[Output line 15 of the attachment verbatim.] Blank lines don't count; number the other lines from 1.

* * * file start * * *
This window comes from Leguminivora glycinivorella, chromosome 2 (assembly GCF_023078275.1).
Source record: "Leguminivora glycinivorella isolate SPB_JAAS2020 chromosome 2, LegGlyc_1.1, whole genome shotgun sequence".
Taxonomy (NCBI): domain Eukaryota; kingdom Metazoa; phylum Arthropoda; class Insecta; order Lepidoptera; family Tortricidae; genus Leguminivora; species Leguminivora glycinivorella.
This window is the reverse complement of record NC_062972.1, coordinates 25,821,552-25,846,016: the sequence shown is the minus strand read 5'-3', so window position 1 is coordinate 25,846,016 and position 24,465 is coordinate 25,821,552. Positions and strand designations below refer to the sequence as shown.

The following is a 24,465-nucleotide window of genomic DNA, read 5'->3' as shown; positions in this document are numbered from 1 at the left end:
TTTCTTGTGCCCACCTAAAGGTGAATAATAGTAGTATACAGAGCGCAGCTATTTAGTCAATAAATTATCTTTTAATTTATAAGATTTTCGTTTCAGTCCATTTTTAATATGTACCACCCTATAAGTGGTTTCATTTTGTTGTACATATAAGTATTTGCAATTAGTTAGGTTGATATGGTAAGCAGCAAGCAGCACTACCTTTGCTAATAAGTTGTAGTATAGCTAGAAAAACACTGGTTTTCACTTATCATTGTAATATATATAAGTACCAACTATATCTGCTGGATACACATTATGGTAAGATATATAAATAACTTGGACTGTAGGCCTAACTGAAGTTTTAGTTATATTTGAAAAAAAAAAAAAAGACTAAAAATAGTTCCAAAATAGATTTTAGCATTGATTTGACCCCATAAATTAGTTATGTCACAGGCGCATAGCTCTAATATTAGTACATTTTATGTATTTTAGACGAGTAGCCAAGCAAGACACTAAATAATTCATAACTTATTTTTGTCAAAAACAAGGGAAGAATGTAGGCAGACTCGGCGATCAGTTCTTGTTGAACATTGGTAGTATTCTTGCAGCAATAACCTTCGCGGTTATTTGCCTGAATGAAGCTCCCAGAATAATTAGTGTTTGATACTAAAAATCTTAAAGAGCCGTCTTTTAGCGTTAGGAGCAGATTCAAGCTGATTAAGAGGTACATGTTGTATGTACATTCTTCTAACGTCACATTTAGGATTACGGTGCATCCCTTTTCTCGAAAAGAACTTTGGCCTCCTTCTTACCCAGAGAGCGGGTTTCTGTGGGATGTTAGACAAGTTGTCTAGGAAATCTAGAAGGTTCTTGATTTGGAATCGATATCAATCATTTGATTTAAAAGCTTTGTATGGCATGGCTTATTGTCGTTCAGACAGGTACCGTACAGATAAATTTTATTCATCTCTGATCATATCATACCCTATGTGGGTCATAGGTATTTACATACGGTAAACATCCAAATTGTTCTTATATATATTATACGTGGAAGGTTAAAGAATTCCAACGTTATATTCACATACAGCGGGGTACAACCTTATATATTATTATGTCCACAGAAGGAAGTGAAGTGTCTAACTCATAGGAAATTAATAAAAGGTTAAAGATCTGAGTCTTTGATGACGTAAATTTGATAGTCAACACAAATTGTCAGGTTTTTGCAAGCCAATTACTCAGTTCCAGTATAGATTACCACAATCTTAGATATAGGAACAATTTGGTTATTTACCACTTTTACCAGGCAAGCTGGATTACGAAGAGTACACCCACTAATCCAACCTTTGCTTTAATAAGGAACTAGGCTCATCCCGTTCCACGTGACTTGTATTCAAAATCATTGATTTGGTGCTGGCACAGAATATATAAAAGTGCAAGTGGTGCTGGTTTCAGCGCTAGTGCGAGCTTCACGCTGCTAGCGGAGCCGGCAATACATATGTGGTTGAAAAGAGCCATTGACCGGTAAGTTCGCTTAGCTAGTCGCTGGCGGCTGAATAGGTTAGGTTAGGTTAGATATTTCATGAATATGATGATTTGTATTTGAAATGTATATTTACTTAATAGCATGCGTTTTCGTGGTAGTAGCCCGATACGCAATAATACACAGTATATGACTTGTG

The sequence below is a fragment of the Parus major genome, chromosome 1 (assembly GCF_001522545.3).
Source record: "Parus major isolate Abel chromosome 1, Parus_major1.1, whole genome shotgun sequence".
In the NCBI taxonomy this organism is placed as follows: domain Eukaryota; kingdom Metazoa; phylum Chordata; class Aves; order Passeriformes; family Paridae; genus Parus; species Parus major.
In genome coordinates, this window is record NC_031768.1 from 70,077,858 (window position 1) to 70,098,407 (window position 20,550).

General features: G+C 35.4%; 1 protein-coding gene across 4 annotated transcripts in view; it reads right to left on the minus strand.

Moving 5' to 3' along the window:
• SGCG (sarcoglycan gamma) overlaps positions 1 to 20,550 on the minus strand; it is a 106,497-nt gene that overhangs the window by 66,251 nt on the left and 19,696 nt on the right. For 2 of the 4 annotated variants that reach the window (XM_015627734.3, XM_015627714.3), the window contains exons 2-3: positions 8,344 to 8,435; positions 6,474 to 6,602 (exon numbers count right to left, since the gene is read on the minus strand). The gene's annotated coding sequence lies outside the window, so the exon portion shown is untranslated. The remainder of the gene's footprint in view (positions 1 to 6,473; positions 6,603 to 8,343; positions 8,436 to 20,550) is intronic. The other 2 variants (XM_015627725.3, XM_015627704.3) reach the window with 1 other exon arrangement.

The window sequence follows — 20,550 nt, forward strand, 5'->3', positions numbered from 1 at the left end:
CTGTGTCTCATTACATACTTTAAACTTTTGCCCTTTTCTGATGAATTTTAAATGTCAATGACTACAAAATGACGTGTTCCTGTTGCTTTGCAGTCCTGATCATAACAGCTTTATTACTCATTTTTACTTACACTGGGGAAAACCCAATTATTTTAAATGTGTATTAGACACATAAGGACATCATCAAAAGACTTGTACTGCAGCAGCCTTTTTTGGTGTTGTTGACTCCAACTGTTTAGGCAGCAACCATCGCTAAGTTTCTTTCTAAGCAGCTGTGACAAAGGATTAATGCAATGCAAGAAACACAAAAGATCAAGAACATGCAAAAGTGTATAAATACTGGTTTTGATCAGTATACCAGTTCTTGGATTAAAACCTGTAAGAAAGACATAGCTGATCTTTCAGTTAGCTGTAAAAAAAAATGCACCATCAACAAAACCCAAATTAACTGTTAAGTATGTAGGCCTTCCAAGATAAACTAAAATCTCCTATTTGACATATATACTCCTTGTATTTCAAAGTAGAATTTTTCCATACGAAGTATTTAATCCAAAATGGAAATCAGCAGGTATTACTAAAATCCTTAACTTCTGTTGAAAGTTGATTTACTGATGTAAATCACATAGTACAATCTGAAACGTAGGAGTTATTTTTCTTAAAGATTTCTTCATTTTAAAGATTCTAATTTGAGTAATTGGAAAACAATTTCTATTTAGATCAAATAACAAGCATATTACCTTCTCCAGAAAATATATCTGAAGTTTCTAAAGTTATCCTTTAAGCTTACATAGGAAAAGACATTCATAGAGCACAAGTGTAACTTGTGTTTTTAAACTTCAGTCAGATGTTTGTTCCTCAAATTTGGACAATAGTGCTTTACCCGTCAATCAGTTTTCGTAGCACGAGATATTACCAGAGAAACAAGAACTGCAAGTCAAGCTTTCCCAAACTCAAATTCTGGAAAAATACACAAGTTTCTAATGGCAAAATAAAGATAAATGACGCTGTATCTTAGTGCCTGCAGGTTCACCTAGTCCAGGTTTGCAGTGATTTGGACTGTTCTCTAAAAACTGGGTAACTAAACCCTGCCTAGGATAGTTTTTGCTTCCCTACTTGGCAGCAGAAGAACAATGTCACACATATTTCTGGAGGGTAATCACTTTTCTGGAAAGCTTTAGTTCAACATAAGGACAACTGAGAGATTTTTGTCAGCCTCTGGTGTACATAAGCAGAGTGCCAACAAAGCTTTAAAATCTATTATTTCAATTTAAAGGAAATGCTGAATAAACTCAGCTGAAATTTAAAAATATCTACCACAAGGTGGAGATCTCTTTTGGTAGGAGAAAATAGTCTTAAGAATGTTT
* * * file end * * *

CTGTGTCTCATTACATACTTTAAACTTTTGCCCTTTTCTGATGAATTTTAAATGTCAATGACTACAAAATGACGTGTTCCTGTTGCTTTGCAGTCCTGATCATAACAGCTTTATTACTCATTTTTACTTACACTGGGGAAAACCCAATTATTTTAAATGTGTATTAGACACATAAGGACATCATCAAAAGACTTGTACTGCAGCAGCCTTTTTTGGTGTTGTTGACTCCAACTGTTTAGGCAGCAACCATCGCTAAGTTTCTTTCTAAGCAGCTGTGACAAAGGATTAATGCAATGCAAGAAACACAAAAGATCAAGAACATGCAAAAGTGTATAAATACTGGTTTTGATCAGTATACCAGTTCTTGGATTAAAACCTGTAAGAAAGACATAGCTGATCTTTCAGTTAGCTGTAAAAAAAAATGCACCATCAACAAAACCCAAATTAACTGTTAAGTATGTAGGCCTTCCAAGATAAACTAAAATCTCCTATTTGACATATATACTCCTTGTATTTCAAAGTAGAATTTTTCCATACGAAGTATTTAATCCAAAATGGAAATCAGCAGGTATTACTAAAATCCTTAACTTCTGTTGAAAGTTGATTTACTGATGTAAATCACATAGTACAATCTGAAACGTAGGAGTTATTTTTCTTAAAGATTTCTTCATTTTAAAGATTCTAATTTGAGTAATTGGAAAACAATTTCTATTTAGATCAAATAACAAGCATATTACCTTCTCCAGAAAATATATCTGAAGTTTCTAAAGTTATCCTTTAAGCTTACATAGGAAAAGACATTCATAGAGCACAAGTGTAACTTGTGTTTTTAAACTTCAGTCAGATGTTTGTTCCTCAAATTTGGACAATAGTGCTTTACCCGTCAATCAGTTTTCGTAGCACGAGATATTACCAGAGAAACAAGAACTGCAAGTCAAGCTTTCCCAAACTCAAATTCTGGAAAAATACACAAGTTTCTAATGGCAAAATAAAGATAAATGACGCTGTATCTTAGTGCCTGCAGGTTCACCTAGTCCAGGTTTGCAGTGATTTGGACTGTTCTCTAAAAACTGGGTAACTAAACCCTGCCTAGGATAGTTTTTGCTTCCCTACTTGGCAGCAGAAGAACAATGTCACACATATTTCTGGAGGGTAATCACTTTTCTGGAAAGCTTTAGTTCAACATAAGGACAACTGAGAGATTTTTGTCAGCCTCTGGTGTACATAAGCAGAGTGCCAACAAAGCTTTAAAATCTATTATTTCAATTTAAAGGAAATGCTGAATAAACTCAGCTGAAATTTAAAAATATCTACCACAAGGTGGAGATCTCTTTTGGTAGGAGAAAATAGTCTTAAGAATGTTT